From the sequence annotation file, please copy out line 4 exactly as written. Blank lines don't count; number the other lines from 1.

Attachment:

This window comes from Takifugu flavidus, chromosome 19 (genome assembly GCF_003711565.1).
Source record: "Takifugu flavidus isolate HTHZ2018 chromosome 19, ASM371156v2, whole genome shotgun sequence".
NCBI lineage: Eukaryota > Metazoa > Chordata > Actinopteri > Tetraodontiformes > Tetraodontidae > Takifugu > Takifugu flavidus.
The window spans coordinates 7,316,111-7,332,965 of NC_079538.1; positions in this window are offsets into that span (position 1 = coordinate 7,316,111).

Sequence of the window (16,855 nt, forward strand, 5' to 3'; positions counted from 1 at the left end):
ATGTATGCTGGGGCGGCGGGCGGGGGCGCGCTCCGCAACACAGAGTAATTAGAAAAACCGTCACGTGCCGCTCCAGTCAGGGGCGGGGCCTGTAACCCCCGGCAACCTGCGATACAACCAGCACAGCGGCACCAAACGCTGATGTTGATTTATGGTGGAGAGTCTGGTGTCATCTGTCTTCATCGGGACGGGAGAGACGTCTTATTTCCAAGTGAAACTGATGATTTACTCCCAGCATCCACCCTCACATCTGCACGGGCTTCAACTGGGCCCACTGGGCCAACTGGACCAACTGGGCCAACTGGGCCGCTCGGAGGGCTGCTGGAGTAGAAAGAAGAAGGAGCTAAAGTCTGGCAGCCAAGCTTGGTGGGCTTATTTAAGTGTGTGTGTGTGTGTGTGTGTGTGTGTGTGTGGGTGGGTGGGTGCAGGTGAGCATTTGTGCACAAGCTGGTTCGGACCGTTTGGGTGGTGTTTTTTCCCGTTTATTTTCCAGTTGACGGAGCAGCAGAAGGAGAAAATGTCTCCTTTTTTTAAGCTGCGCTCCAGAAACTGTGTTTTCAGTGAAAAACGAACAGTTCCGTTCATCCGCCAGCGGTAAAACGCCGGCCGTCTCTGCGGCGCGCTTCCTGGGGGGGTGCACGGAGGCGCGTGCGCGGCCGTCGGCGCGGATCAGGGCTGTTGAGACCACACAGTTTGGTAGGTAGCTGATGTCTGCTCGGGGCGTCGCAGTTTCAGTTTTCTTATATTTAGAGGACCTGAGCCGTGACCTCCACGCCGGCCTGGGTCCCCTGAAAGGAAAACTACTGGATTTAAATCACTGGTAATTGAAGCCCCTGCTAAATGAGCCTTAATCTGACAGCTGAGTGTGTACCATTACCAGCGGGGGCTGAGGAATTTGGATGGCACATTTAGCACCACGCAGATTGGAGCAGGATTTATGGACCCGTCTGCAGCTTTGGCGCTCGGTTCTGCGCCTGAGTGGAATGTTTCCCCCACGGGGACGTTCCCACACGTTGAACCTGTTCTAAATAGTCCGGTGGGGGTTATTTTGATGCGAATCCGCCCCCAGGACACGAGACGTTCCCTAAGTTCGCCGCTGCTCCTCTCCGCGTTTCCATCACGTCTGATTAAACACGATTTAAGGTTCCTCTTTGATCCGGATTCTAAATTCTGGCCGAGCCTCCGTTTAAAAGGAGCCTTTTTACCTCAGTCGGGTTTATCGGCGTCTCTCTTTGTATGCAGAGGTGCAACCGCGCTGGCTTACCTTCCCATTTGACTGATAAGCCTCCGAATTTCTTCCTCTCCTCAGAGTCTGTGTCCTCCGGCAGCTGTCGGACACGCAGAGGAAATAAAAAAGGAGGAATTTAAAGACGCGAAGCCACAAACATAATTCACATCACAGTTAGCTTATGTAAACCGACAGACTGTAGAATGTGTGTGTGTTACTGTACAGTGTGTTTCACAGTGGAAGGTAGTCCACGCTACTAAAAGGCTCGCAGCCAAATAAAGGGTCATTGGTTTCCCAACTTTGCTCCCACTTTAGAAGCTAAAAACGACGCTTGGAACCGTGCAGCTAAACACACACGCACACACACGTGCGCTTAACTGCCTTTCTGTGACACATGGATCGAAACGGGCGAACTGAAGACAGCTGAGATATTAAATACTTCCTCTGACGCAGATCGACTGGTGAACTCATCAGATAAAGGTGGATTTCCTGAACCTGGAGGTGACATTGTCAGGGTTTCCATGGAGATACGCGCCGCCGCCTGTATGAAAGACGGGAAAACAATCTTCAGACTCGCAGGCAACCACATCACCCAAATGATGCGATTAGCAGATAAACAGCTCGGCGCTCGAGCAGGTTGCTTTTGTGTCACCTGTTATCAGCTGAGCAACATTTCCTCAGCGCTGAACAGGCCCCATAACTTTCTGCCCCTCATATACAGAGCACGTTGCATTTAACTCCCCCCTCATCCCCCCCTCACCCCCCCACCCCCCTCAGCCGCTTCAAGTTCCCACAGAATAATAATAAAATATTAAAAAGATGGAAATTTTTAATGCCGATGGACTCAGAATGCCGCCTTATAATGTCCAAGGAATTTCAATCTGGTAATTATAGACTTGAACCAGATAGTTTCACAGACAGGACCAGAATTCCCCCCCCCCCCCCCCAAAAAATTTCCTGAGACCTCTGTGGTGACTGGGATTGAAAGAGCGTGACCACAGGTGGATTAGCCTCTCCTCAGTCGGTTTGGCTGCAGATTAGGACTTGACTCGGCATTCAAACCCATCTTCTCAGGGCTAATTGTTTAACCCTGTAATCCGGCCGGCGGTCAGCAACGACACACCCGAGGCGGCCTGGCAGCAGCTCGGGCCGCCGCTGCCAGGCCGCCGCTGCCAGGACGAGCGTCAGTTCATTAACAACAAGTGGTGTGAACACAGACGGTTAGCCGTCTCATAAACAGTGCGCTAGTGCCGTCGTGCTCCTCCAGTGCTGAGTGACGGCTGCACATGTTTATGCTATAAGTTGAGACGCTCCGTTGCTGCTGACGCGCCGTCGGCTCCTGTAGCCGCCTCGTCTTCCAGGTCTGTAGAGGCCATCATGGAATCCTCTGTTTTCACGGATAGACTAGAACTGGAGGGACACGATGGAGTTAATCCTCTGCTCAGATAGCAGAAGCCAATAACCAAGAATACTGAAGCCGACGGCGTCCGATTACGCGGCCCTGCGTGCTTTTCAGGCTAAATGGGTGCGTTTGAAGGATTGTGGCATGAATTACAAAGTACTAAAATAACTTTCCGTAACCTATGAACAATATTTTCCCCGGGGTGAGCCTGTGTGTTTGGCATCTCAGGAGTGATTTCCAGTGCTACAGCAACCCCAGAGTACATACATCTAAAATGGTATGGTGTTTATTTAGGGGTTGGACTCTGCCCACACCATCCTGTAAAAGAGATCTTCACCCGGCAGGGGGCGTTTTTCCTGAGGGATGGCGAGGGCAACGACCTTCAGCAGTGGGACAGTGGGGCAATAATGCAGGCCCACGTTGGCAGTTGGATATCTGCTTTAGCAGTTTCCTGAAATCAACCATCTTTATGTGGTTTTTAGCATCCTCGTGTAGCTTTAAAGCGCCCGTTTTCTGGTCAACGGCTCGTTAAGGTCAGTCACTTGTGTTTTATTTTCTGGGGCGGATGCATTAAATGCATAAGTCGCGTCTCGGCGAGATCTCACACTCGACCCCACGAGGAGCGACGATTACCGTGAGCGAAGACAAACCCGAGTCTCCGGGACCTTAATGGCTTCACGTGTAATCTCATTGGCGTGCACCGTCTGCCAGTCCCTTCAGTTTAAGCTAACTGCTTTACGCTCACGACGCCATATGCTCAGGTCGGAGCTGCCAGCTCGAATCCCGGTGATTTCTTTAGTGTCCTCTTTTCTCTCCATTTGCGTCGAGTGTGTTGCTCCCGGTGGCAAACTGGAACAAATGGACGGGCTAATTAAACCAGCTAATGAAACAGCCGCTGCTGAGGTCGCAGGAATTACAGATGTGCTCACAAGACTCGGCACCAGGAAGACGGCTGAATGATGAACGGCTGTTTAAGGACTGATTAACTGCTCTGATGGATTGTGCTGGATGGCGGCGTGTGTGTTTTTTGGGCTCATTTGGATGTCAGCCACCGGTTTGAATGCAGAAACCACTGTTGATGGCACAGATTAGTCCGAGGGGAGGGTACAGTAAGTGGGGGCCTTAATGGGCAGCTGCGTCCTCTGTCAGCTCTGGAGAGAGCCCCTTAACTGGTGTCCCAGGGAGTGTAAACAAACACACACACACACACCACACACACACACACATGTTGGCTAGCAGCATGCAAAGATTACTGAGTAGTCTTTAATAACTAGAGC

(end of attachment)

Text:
The window spans coordinates 7,316,111-7,332,965 of NC_079538.1; positions in this window are offsets into that span (position 1 = coordinate 7,316,111).